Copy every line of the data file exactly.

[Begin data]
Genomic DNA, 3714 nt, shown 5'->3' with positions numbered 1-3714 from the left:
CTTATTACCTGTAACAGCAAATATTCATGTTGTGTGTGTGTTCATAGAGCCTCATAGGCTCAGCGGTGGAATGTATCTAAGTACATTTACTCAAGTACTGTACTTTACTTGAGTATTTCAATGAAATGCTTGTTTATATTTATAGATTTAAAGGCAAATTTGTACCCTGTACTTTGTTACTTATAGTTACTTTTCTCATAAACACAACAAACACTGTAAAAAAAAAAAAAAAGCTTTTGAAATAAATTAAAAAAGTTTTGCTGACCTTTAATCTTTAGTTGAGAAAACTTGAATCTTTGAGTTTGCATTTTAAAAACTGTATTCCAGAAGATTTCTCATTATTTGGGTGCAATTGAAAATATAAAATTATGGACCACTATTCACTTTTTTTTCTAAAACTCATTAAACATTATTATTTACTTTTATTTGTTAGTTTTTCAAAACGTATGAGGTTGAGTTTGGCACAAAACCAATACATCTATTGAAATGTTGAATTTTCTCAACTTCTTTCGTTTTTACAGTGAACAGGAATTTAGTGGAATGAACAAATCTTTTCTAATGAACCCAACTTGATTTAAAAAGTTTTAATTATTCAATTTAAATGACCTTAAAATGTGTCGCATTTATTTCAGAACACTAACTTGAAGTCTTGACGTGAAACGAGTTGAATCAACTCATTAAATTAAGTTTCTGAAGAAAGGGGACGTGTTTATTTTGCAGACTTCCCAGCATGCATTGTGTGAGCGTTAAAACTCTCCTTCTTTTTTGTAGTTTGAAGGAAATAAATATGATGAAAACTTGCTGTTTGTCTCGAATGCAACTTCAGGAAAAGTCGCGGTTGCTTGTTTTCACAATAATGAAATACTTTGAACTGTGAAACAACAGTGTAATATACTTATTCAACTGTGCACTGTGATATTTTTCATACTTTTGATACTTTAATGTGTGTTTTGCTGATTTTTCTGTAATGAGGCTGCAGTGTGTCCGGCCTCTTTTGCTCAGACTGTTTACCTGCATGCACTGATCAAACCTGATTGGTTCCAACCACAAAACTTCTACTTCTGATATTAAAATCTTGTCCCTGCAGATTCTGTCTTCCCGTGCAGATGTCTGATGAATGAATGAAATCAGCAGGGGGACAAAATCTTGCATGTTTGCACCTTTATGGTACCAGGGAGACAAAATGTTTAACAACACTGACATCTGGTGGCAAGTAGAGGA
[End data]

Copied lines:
Genomic DNA, 3714 nt, shown 5'->3' with positions numbered 1-3714 from the left:
CTTATTACCTGTAACAGCAAATATTCATGTTGTGTGTGTGTTCATAGAGCCTCATAGGCTCAGCGGTGGAATGTATCTAAGTACATTTACTCAAGTACTGTACTTTACTTGAGTATTTCAATGAAATGCTTGTTTATATTTATAGATTTAAAGGCAAATTTGTACCCTGTACTTTGTTACTTATAGTTACTTTTCTCATAAACACAACAAACACTGTAAAAAAAAAAAAAAAGCTTTTGAAATAAATTAAAAAAGTTTTGCTGACCTTTAATCTTTAGTTGAGAAAACTTGAATCTTTGAGTTTGCATTTTAAAAACTGTATTCCAGAAGATTTCTCATTATTTGGGTGCAATTGAAAATATAAAATTATGGACCACTATTCACTTTTTTTTCTAAAACTCATTAAACATTATTATTTACTTTTATTTGTTAGTTTTTCAAAACGTATGAGGTTGAGTTTGGCACAAAACCAATACATCTATTGAAATGTTGAATTTTCTCAACTTCTTTCGTTTTTACAGTGAACAGGAATTTAGTGGAATGAACAAATCTTTTCTAATGAACCCAACTTGATTTAAAAAGTTTTAATTATTCAATTTAAATGACCTTAAAATGTGTCGCATTTATTTCAGAACACTAACTTGAAGTCTTGACGTGAAACGAGTTGAATCAACTCATTAAATTAAGTTTCTGAAGAAAGGGGACGTGTTTATTTTGCAGACTTCCCAGCATGCATTGTGTGAGCGTTAAAACTCTCCTTCTTTTTTGTAGTTTGAAGGAAATAAATATGATGAAAACTTGCTGTTTGTCTCGAATGCAACTTCAGGAAAAGTCGCGGTTGCTTGTTTTCACAATAATGAAATACTTTGAACTGTGAAACAACAGTGTAATATACTTATTCAACTGTGCACTGTGATATTTTTCATACTTTTGATACTTTAATGTGTGTTTTGCTGATTTTTCTGTAATGAGGCTGCAGTGTGTCCGGCCTCTTTTGCTCAGACTGTTTACCTGCATGCACTGATCAAACCTGATTGGTTCCAACCACAAAACTTCTACTTCTGATATTAAAATCTTGTCCCTGCAGATTCTGTCTTCCCGTGCAGATGTCTGATGAATGAATGAAATCAGCAGGGGGACAAAATCTTGCATGTTTGCACCTTTATGGTACCAGGGAGACAAAATGTTTAACAACACTGACATCTGGTGGCAAGTAGAGGA